• The time and talent of your pastor must be invested in the idea.  The CHURCH must likewise make a stand.  Have a deep enough relationship with your pastor and take him or her to the ballgame.  Allowing this level of focus by taking extraneous duties away makes this process a success.  And no, most of us don't have all of this staff and will stand alone to find this focus
  •  Take your time and allow an idea to develop on the spiritual foundation that you have laid..  Most leadership books try to be instant-this one took two years and is still evolving.  
  • Groups have a life.  The grown-up members are kicked out into the world at about 40 weeks.  The key is independent and interdependent disciples.  
  • Recruit core leaders who are teachable, grow-able and able to mentor.  Don't collect those that need to get involved to feel better or deal with a spiritual crisis.  
  • Listen to all of your voices; executives, corporate trainers, rabbis, and various group members.  All are your counselors.  God's voice comes from the strangest places-don't forget to listen to member in the "corners", children and youth.
  • Remember to let scripture guide and Journal.  There is power to writing down the journey. The Bible teaches powerfully in a narrative and so does George MacDonald.  Journaling a narrative during a long term project allows for feedback, correction and definitive assessment.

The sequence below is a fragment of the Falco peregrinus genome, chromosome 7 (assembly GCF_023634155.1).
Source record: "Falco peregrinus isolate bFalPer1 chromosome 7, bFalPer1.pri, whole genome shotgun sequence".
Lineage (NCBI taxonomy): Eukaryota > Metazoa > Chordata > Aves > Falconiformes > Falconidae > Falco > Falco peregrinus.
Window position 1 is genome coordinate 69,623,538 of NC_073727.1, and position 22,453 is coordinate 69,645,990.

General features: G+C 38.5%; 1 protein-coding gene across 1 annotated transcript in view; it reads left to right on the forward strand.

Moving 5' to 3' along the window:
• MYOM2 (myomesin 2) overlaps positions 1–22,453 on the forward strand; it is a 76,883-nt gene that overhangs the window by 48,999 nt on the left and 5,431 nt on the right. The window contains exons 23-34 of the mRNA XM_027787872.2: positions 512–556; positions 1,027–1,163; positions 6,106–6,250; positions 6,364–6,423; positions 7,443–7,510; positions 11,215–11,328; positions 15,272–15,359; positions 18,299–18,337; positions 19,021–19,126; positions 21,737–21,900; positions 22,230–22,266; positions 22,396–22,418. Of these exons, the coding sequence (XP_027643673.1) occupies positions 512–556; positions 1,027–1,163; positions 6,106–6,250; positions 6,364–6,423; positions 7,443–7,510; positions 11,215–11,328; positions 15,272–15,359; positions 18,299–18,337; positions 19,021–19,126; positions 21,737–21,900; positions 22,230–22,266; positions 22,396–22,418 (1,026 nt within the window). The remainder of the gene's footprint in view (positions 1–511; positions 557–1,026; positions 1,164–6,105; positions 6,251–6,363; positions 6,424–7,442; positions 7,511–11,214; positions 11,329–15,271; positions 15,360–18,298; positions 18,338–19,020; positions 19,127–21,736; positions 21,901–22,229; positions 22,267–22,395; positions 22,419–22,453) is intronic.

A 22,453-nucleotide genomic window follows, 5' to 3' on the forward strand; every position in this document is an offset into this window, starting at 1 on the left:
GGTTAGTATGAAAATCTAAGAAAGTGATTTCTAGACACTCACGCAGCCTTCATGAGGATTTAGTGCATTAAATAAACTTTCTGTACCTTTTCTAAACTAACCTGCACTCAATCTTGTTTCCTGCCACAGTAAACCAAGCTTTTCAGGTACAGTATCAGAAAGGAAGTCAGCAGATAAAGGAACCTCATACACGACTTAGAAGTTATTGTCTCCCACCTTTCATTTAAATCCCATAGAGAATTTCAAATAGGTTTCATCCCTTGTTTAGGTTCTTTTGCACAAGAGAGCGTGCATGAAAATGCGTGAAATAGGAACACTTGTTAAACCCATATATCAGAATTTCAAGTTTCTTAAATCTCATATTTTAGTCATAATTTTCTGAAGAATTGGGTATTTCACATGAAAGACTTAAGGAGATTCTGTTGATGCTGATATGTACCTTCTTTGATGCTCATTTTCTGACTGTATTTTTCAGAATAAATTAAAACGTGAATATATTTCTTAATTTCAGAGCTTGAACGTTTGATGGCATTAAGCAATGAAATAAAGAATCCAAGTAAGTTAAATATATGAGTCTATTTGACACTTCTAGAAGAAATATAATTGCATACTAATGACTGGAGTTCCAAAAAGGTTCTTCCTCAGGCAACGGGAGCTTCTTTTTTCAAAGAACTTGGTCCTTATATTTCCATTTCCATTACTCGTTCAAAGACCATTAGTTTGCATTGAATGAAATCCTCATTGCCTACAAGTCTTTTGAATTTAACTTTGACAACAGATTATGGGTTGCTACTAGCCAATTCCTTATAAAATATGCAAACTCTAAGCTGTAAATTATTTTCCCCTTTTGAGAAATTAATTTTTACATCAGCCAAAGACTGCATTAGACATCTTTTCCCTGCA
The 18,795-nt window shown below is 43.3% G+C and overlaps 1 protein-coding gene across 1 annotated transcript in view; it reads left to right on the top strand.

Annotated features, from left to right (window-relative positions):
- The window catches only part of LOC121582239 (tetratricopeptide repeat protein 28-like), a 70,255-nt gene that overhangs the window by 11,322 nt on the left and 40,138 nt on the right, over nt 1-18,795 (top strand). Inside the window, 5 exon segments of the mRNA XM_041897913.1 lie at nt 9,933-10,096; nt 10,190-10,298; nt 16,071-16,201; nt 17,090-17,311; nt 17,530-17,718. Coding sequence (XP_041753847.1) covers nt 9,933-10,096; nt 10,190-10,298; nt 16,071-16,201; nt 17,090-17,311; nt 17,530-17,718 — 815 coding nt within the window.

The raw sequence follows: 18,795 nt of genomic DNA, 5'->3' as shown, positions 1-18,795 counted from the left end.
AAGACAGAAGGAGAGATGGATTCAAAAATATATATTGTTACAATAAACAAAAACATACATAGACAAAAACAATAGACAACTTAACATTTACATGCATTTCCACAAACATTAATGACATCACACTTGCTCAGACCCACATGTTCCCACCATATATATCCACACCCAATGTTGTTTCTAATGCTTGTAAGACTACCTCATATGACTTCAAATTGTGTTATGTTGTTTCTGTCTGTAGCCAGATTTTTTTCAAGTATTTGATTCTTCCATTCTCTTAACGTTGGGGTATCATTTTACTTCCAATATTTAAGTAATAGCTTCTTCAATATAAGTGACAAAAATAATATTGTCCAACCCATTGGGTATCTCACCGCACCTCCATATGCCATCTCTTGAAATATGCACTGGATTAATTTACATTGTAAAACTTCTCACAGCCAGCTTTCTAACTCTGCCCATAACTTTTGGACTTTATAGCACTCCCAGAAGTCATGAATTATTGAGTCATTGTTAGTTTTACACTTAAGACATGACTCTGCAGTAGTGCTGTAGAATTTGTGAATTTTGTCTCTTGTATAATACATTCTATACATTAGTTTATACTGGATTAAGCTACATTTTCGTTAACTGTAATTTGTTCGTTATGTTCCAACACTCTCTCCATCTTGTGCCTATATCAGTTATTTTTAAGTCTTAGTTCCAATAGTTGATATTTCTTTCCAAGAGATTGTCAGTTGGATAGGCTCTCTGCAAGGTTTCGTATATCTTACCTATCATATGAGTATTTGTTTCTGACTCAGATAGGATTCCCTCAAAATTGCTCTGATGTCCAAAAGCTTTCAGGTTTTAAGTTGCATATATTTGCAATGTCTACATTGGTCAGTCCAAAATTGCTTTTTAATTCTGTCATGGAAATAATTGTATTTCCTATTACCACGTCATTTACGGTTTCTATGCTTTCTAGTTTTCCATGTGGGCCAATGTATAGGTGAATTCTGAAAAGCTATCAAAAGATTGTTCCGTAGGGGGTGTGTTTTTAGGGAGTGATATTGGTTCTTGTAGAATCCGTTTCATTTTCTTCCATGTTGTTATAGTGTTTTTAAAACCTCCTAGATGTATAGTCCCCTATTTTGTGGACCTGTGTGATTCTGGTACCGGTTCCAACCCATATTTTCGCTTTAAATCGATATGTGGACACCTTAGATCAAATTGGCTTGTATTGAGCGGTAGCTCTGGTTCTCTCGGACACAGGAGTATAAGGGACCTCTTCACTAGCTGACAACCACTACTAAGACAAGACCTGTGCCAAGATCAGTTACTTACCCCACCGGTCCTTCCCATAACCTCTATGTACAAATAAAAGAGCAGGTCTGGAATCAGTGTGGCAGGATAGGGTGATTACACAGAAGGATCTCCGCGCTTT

• Expect depth.  The author pushed courageously for depth and   "Depth comes before competence".  Too often we try to keep everyone comfortable-God tested and so should his church.  
  • Keep current with technology-surround yourself with young people and young at heart.  There is nothing pious about being backward.  
  • Finally, trust your people.  MacDonald's leadership let him lead and his diverse CDP (Cultivating Deep People) team members were trusted to follow and then lead.  He communicates the wonder of a deep thinking group of Christians sharing the same Christ led vision and watched as they wandered and discovered.

I was blessed by this book.  Any pastor, administrative leader, evangelism leader and Christian ed. leaders will be provoked to a new way through its subtle lessons.  Thanks to Tyndale's Book Sneeze program for giving me this book in exchange for this review.  They expected and received an honest review.  Thanks for reading TheThoughtfulPastor blog.